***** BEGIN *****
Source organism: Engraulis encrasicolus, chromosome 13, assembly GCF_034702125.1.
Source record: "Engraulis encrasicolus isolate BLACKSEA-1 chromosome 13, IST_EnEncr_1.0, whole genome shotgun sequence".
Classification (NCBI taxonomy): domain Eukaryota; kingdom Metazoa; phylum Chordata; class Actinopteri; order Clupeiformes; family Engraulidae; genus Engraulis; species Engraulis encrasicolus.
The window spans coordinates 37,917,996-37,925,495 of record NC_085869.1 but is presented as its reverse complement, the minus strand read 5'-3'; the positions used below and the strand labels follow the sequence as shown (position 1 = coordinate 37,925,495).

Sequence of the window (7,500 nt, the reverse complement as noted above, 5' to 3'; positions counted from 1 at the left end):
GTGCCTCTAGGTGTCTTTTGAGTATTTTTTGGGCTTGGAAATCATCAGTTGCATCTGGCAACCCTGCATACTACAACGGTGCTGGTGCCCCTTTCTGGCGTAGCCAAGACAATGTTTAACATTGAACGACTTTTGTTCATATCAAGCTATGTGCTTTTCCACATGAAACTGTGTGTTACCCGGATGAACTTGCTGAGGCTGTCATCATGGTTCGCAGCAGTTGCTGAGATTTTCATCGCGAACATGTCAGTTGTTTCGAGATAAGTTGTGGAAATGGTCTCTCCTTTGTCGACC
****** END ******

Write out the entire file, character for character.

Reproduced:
Source organism: Engraulis encrasicolus, chromosome 13, assembly GCF_034702125.1.
Source record: "Engraulis encrasicolus isolate BLACKSEA-1 chromosome 13, IST_EnEncr_1.0, whole genome shotgun sequence".
Classification (NCBI taxonomy): domain Eukaryota; kingdom Metazoa; phylum Chordata; class Actinopteri; order Clupeiformes; family Engraulidae; genus Engraulis; species Engraulis encrasicolus.
The window spans coordinates 37,917,996-37,925,495 of record NC_085869.1 but is presented as its reverse complement, the minus strand read 5'-3'; the positions used below and the strand labels follow the sequence as shown (position 1 = coordinate 37,925,495).

Sequence of the window (7,500 nt, the reverse complement as noted above, 5' to 3'; positions counted from 1 at the left end):
GTGCCTCTAGGTGTCTTTTGAGTATTTTTTGGGCTTGGAAATCATCAGTTGCATCTGGCAACCCTGCATACTACAACGGTGCTGGTGCCCCTTTCTGGCGTAGCCAAGACAATGTTTAACATTGAACGACTTTTGTTCATATCAAGCTATGTGCTTTTCCACATGAAACTGTGTGTTACCCGGATGAACTTGCTGAGGCTGTCATCATGGTTCGCAGCAGTTGCTGAGATTTTCATCGCGAACATGTCAGTTGTTTCGAGATAAGTTGTGGAAATGGTCTCTCCTTTGTCGACC